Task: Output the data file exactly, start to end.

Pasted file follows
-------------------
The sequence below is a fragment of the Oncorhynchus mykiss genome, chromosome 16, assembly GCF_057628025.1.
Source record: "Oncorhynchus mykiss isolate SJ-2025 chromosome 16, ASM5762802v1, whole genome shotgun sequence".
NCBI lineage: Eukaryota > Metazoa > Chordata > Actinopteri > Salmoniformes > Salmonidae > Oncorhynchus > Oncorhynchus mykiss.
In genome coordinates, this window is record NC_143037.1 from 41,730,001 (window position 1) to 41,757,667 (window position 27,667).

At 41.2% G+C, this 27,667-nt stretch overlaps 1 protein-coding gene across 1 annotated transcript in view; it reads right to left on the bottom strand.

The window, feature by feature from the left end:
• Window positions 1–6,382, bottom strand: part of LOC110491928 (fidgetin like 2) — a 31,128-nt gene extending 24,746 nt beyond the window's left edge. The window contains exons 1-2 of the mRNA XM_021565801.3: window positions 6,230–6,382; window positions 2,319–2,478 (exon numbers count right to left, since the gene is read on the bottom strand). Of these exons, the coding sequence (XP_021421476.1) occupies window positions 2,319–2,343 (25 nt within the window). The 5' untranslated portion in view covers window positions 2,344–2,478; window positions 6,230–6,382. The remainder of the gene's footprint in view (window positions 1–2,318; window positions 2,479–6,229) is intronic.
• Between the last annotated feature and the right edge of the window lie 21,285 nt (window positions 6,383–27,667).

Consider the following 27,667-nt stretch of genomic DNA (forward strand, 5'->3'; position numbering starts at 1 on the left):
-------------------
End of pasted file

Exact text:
The sequence below is a fragment of the Oncorhynchus mykiss genome, chromosome 16, assembly GCF_057628025.1.
Source record: "Oncorhynchus mykiss isolate SJ-2025 chromosome 16, ASM5762802v1, whole genome shotgun sequence".
NCBI lineage: Eukaryota > Metazoa > Chordata > Actinopteri > Salmoniformes > Salmonidae > Oncorhynchus > Oncorhynchus mykiss.
In genome coordinates, this window is record NC_143037.1 from 41,730,001 (window position 1) to 41,757,667 (window position 27,667).

At 41.2% G+C, this 27,667-nt stretch overlaps 1 protein-coding gene across 1 annotated transcript in view; it reads right to left on the bottom strand.

The window, feature by feature from the left end:
• Window positions 1–6,382, bottom strand: part of LOC110491928 (fidgetin like 2) — a 31,128-nt gene extending 24,746 nt beyond the window's left edge. The window contains exons 1-2 of the mRNA XM_021565801.3: window positions 6,230–6,382; window positions 2,319–2,478 (exon numbers count right to left, since the gene is read on the bottom strand). Of these exons, the coding sequence (XP_021421476.1) occupies window positions 2,319–2,343 (25 nt within the window). The 5' untranslated portion in view covers window positions 2,344–2,478; window positions 6,230–6,382. The remainder of the gene's footprint in view (window positions 1–2,318; window positions 2,479–6,229) is intronic.
• Between the last annotated feature and the right edge of the window lie 21,285 nt (window positions 6,383–27,667).

Consider the following 27,667-nt stretch of genomic DNA (forward strand, 5'->3'; position numbering starts at 1 on the left):